“Like any powerful work, it can be read on any number of levels,” William Friedkin said. The legendary director of “The Exorcist” and “The French Connection” was in Dallas talking about “Bug,” the play by Tracy Letts he’d adapted for the screen starring Ashley Judd and Michael Shannon as a couple in an isolated motel room who become obsessed with the thought that they’re infected with tiny insects burrowing beneath their skin—the result, they believe, of some horrible experiment aimed at controlling them.
“It’s really about how, when people are that lonely and isolated, and meet someone who’s on the same page with them, they tend to adopt the paranoia of the other person,” Friedkin added. “And the separate reality that all of us live in.”
Elaborating on the last phrase, he added, “I don’t know whether all of this is in their heads or not. I can tell you this—most of my life is in my mind’s eye. I will confess that to you, that I live in my own reality, and I don’t know how other people see the world. I really don’t. I often find that my wife and some of my closest friends see the world differently. That’s why we go to movies and read newspapers and go on the Internet—to prove that there are other people there, to prove that we’re not all just a dream in the mind of God. I find that as I get older, I keep to myself more and live inside my head more.”
When Friedkin first encountered “Bug” on stage, he was immediately drawn to the idea of filming it, especially with Shannon, who originated the role of Peter, the strangely withdrawn young man who infects Agnes (Judd), the troubled waitress who befriends him, with his belief in the insects living under his skin. But he had competition for the rights. “There were some major stars who wanted to play that part,” he recalled. “A couple of them tried to buy the play for themselves. But I thought Shannon was born to play that part. I couldn’t think of anyone any better. This was written for him.” He also remembered what his co-star had said at the wrap party: “On the day we finished, Ashley gave a little speech to the crew and said, ‘I never worked with Marlon Brando or James Dean, but working with Michael must be what it was like to work with really great talents like that.’”
Judd hadn’t played Agnes on stage, but Friedkin had immediately thought of her for the role. “I always thought she was better than a lot of the parts she was getting, and capable of more,” he said. “There aren’t a lot of roles like this one; let’s face it, it’s very challenging.” Friedkin added that he always looked for intelligence first in choosing a cast, “and I found that in her. She’s breathtakingly beautiful—her skin would have turned Da Vinci on—and she’s very charming and open, but really smart, and a very complex person. She’s very warm, open and at the same time fragile. And the minute I saw this piece, I thought about her and Shannon.”
Friedkin explained that he had very definite ideas about how to approach “Bug.” He shot it almost entirely on a set built in a high-school gym in Louisiana—“except for the exteriors, we did them all at the end”—and totally in sequence. The exterior shots were additions to the one-room setting of the play, but he said, “I wouldn’t say that I opened it up. But there are outside shots, because I wanted to emphasize the reality of this piece. I wanted to set it in a real area, a real place, as remote as it was. I felt that the audience should have some reference to the fact that it was a real motel on a deserted highway, with other cars around there, that it wasn’t just set in a kind of limbo. And I thought I could still maintain the claustrophobia.”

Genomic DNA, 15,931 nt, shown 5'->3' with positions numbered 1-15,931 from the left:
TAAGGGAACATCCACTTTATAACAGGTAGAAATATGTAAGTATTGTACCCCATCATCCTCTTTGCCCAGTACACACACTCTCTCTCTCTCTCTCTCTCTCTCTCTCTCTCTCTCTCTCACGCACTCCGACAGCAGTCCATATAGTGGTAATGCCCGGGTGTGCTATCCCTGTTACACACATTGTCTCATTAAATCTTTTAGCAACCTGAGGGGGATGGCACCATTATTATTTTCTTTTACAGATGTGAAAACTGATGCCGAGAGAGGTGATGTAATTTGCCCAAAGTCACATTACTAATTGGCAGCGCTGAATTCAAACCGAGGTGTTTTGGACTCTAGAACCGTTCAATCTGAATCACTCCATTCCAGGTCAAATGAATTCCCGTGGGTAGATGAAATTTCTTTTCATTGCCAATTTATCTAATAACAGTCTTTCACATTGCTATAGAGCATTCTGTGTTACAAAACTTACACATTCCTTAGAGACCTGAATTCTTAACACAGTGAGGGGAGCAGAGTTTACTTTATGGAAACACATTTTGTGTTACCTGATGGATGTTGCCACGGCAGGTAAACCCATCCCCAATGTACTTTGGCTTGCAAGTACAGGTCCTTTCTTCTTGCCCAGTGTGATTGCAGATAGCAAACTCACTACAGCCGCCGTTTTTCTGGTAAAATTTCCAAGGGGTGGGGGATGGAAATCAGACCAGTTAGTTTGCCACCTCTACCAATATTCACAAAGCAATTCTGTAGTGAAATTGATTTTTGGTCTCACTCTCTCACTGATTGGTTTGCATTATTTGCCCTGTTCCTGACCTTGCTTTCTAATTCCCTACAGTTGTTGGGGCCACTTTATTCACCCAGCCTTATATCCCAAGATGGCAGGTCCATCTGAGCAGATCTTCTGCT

Then Friedkin laid out every shot before filming. “I’ve never done that before,” he said. I drew out every shot. I always see a film in my mind’s eye, and then I’ll tell the crew what we’re going to shoot the night before, but I don’t have any drawings or anything—I’ll just say we’re going to go here, then we’ll move over here and do this. I’ve never drawn anything, not even any of the chase scenes I’ve done. I’d just have them in my head and talked to the crew about what we’re going to need to bring them off. But [in this] I drew every frame and varied it only slightly, because I wanted to make the film fast and low budget. So we shot in twenty days, and the film was made for under $4 million.”
Nor did he rehearse before the shoot. It was a lesson he learned with “The Exorcist,” on which he’d rehearsed the cast so intensely that their performances had become too calculated by the time filming started, and he had to tell them to scrap what they’d done and start anew. “You have to discover these people on the spot,” he remarked about the actors’ relation to their characters. “You can’t do it like you’ve read the script. And I’ve never rehearsed since, for that reason.
“What I do is, I’ll talk to the actors. We’ll talk at length for weeks before we go anywhere to start shooting, about who they are and what they’re doing there—what’s real and what isn’t, if that can be determined. And then I’ll give them some idea of how I’m going to stage it.”
And he added, “I don’t like to do more than one take anymore, either.”
The mode of filming—economical, spontaneous yet precise—combine with Friedkin’s careful selection of actors to explain the intensity and visceral power of “Bug,” a Lionsgate release.